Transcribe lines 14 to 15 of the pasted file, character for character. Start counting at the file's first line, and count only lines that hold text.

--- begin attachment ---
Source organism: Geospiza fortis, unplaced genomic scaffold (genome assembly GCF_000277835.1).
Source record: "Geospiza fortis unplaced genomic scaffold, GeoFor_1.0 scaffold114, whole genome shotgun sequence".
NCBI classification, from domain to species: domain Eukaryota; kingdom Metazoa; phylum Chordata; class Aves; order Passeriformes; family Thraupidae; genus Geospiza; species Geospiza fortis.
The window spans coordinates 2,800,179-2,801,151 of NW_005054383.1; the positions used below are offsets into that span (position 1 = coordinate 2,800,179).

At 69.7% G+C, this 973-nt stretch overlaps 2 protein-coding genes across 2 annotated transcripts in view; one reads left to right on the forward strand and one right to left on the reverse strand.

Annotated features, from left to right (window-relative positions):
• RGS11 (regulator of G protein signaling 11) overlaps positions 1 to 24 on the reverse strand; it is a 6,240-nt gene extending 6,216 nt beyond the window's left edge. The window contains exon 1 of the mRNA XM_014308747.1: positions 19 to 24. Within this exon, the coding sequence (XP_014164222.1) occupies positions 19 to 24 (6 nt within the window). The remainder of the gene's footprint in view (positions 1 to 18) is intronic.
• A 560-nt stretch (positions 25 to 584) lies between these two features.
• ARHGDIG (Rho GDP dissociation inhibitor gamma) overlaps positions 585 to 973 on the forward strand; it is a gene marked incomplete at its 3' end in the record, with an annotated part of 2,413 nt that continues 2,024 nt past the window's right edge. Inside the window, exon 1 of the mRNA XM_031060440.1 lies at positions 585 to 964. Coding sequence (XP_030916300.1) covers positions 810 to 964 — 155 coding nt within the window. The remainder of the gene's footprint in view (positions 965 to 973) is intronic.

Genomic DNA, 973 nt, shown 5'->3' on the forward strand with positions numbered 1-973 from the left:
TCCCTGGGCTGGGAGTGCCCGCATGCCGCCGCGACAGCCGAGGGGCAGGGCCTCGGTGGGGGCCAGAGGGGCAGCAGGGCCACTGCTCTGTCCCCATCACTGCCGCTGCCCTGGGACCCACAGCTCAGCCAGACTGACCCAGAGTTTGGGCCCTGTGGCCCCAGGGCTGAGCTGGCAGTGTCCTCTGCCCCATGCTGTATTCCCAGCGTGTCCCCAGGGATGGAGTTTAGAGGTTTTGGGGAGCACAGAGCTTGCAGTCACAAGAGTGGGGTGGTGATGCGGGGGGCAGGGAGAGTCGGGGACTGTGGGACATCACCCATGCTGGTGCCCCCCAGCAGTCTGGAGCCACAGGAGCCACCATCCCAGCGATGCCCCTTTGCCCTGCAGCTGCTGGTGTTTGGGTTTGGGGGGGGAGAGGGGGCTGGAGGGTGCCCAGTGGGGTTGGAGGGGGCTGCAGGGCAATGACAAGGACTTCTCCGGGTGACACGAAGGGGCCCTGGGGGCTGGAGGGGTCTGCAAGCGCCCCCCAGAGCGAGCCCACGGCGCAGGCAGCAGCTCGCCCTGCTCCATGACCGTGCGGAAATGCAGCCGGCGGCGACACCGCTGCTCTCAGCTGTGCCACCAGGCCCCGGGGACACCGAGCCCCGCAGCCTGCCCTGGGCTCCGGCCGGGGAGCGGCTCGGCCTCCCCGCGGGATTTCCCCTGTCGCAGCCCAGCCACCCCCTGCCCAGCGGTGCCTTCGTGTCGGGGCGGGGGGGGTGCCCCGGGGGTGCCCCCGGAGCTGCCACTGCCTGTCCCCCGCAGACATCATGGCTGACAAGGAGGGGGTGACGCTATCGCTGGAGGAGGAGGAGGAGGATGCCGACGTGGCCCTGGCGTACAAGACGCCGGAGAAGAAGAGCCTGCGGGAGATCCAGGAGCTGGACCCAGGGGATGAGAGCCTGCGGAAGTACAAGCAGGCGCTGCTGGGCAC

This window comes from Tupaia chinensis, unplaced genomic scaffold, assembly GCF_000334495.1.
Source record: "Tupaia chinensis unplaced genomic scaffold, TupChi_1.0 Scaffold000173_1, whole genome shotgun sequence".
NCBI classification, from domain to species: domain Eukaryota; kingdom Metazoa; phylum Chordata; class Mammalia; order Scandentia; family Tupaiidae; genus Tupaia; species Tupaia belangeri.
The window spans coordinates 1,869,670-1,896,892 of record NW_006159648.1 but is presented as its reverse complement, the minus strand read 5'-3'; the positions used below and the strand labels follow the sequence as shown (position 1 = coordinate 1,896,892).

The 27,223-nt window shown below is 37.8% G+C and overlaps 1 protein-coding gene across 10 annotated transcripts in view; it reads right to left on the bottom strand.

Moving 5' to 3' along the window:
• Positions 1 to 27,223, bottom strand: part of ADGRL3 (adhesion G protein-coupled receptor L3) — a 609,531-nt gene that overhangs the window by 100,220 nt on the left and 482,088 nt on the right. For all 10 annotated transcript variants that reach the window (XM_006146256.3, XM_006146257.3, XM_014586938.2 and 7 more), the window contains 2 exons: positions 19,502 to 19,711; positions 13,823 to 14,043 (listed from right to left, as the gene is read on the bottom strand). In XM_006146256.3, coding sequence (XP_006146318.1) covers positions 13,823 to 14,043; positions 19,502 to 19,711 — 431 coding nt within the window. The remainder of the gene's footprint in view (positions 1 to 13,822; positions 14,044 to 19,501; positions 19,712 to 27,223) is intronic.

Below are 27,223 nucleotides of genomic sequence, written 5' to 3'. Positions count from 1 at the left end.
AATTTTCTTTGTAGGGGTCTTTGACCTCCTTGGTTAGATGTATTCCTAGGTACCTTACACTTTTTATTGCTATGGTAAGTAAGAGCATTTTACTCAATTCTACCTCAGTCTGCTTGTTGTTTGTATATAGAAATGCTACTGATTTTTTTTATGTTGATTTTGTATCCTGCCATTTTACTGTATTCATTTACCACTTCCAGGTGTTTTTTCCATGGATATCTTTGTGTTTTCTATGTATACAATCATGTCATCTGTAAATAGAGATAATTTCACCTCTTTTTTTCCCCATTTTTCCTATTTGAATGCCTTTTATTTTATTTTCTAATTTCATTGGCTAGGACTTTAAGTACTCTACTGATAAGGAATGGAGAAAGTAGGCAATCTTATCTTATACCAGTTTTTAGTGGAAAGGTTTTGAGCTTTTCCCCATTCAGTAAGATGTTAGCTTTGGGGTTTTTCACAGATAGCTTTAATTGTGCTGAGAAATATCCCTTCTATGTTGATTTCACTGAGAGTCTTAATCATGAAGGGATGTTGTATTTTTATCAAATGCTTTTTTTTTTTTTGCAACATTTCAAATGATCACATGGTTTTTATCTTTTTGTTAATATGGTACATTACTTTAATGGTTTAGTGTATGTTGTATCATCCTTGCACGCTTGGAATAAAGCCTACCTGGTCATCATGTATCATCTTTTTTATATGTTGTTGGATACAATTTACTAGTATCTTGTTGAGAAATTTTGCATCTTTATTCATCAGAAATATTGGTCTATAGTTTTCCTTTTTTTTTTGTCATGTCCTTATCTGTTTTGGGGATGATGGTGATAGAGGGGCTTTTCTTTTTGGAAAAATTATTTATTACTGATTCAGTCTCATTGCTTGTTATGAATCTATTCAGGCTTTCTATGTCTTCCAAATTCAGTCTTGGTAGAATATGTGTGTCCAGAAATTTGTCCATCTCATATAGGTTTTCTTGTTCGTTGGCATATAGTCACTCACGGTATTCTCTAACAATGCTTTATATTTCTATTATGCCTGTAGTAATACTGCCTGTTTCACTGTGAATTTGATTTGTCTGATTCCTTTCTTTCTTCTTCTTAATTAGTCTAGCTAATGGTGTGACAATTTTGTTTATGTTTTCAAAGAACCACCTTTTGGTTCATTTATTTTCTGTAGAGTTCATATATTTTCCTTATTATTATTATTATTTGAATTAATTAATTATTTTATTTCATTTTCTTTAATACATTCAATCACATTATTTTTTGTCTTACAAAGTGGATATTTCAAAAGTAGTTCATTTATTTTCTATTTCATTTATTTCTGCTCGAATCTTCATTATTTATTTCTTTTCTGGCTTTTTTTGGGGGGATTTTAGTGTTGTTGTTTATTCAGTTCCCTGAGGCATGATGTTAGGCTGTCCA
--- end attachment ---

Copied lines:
NCBI classification, from domain to species: domain Eukaryota; kingdom Metazoa; phylum Chordata; class Mammalia; order Scandentia; family Tupaiidae; genus Tupaia; species Tupaia belangeri.
The window spans coordinates 1,869,670-1,896,892 of record NW_006159648.1 but is presented as its reverse complement, the minus strand read 5'-3'; the positions used below and the strand labels follow the sequence as shown (position 1 = coordinate 1,896,892).